Hovering Over Send Chapter 5

  • Published
  • By Col. Daryl J. Hartman
  • 911th Airlift Wing Operations Group
My Uncle George is the most mellow man I've ever met....... He passed away last Thursday, 0300, quietly. Thank you all for your thoughts and prayers.

I think I need to dedicate a couple weeks to Uncle George stories.

Uncle George sang in the church choir. He didn't have a booming voice like my brother Tim, but a smooth soft bass which, like him, blended with everyone. We had choir practice every Wednesday night and the whole family went. You either sang when you got to the point your voice didn't crack anymore or you sat and listened and learned. During the summer we all took turns, after choir practice, going home with Uncle George who shared a house with our Grandmother. We always fought over whose turn it was to partake in the joys of spending a night with Grandma and, as grandmas are prone to do, getting spoiled. Well, on this particular warm summer Wednesday in 1968, it was my turn.

Oh yes, there's one other piece of information critical to this story. There was a woman in our church, a rather large woman, who Uncle George would drive home every Wednesday after choir practice. She was a lovely lady whom I had known pretty much known my whole life but she had a deathly fear of water, and on a warm summer evening in an un-airconditioned church the combination could be, let's say, problematic. Let's call her Mrs. X. Mrs. X only lived three blocks from the church so it wasn't a long ride, but the ride that night would put even the mellowness of Uncle George to the test.

I dove into the backseat of Uncle George's two door Dodge with visions of ice cream before bed and Capt Crunch for breakfast dancing in my head but as Mrs. X fell into the front seat and slammed the door shut I slowly, inexorably began to lose my appetite. There was an odor floating through the car like none I had ever encountered.

By the end of the first block I felt it necessary to air my concerns to Uncle George and, as most 12 year olds do, I expressed it as diplomatically as possible. "Uncle George, something really stinks in here!" In true Uncle George fashion he calmly replied, "It must be something outside, maybe the wind is blowing up from ALCOSAN" (the local sewage treatment plant). So to test the plausibility of his theory, I popped open the little back window and poked my nose outside.

The second block. "No, it's not outside, it's definitely in the car and I'm not feeling so good". Now the mellow was starting to show a little wear around the edges. "Maybe a mouse got in the trunk and died" he postulated. Well being the science geek kid that I was I, of course, came up with a theory that I thought more closely fit the evidence at hand, "I don't think it's a dead mouse, I think it's a dead fish!"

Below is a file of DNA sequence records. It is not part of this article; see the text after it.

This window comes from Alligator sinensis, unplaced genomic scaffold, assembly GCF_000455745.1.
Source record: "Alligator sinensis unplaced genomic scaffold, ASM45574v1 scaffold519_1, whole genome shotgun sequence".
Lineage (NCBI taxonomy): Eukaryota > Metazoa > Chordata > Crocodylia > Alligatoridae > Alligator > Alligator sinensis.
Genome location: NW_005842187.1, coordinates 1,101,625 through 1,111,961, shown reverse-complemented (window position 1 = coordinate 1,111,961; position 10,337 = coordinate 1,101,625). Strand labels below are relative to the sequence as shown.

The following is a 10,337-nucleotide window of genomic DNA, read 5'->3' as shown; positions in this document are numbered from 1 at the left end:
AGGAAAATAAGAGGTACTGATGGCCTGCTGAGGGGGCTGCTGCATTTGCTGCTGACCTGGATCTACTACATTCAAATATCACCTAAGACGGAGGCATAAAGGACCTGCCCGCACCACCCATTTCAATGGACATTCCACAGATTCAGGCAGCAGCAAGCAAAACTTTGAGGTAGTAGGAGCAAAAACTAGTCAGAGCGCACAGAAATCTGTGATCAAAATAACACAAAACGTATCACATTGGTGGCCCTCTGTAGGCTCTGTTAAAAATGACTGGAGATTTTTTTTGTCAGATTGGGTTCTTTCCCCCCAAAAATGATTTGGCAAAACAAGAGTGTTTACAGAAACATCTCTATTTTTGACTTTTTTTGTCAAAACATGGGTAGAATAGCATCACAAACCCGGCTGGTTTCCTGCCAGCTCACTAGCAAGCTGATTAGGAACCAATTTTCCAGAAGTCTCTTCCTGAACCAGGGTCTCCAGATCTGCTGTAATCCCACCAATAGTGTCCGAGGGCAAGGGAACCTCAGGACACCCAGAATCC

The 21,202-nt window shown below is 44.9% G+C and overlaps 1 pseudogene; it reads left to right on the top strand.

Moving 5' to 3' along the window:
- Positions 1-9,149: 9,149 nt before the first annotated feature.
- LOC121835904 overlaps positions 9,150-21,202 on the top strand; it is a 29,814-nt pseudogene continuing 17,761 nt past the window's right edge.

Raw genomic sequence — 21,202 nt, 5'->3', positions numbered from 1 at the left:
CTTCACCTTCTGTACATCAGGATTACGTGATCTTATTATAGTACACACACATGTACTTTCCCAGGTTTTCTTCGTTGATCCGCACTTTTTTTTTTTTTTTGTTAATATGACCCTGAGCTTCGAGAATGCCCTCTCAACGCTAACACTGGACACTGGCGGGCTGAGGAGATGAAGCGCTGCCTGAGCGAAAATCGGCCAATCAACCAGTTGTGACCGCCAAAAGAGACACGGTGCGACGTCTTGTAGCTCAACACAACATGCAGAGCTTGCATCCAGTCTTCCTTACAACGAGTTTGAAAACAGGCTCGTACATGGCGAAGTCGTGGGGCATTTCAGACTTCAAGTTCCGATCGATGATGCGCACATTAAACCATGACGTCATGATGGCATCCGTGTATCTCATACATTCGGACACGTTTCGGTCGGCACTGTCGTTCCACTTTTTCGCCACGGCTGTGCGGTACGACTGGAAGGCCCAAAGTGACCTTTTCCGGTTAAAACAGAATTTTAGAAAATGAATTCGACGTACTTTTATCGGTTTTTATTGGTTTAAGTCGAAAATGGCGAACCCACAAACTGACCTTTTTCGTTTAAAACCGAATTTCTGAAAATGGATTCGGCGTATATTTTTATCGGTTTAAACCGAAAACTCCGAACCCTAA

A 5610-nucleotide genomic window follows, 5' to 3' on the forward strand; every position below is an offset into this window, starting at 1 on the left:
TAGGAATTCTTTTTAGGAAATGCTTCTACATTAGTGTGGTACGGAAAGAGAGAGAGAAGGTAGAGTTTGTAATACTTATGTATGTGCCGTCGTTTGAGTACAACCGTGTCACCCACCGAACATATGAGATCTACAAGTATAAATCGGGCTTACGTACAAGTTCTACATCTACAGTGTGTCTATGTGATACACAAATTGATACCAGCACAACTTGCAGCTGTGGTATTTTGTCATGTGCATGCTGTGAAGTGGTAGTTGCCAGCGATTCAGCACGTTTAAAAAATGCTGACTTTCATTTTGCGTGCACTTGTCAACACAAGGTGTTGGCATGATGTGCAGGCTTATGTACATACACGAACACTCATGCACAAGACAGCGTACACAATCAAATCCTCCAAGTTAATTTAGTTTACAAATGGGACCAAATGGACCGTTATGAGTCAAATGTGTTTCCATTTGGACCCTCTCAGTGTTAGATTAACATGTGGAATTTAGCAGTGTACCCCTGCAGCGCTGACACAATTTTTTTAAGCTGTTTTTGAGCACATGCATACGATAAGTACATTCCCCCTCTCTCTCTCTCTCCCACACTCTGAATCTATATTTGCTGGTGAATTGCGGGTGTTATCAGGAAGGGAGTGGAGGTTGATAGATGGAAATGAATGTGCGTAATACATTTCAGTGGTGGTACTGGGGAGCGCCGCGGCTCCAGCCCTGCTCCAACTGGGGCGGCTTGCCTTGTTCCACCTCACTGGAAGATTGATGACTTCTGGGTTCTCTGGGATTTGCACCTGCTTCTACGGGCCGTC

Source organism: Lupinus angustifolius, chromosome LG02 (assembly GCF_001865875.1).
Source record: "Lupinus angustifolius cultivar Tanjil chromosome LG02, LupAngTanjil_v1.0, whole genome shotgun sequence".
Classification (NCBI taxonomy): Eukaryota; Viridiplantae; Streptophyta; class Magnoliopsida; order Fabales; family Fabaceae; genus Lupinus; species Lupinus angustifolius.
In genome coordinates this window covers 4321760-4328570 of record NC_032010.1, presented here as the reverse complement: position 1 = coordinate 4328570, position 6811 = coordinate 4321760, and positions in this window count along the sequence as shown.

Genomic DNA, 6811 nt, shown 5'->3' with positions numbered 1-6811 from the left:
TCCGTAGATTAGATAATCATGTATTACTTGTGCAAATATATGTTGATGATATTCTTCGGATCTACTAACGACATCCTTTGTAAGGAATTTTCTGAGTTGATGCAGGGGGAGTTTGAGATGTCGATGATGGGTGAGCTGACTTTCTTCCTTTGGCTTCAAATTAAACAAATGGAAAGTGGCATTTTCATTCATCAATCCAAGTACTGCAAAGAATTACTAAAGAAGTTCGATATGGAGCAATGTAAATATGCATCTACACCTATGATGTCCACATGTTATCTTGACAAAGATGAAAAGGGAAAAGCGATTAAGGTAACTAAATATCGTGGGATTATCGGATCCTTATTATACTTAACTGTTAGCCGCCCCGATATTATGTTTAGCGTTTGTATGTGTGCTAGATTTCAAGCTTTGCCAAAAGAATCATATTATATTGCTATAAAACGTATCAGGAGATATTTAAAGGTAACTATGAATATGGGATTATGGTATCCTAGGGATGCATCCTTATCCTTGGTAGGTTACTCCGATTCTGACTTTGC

The third block. If I had looked closer or if it had been light outside, I would have seen Uncle George quivering, but I didn't and it wasn't so my next comment was; "I'm really feeling sick Uncle George. I think I might throw up". Mustering every ounce of mellowness from the deepest depth of his soul he said; "We'll figure it out when we get home". Seconds later we were at Mrs. X's front door. She flung open the door, rolled out and thanked Uncle George for the ride. With the sound of the slamming door still ringing in my ears, Uncle George slowly turned around in his seat and on his face was a look I don't think anyone had ever seen. It looked like he was using facial muscles he had never used and it looked painful. He wasn't well versed in anger, but he did the best with what he had. "That smell was Mrs. X. She's afraid of water and that includes baths. Don't you ever do that to me again!" Still shaking, he turned around, dropped the shifter into drive, and drove home. We never spoke of it again. 43 years and it was like it never happened. But, I think I'm the only person that ever made Uncle George mad.

What is the nature of forgiveness. We think we forgive, but do we really? We hold grudges and look differently at people that have wronged us even after years have passed. Let it go, set it aside, forget, forgive. Forgive as you have been forgiven.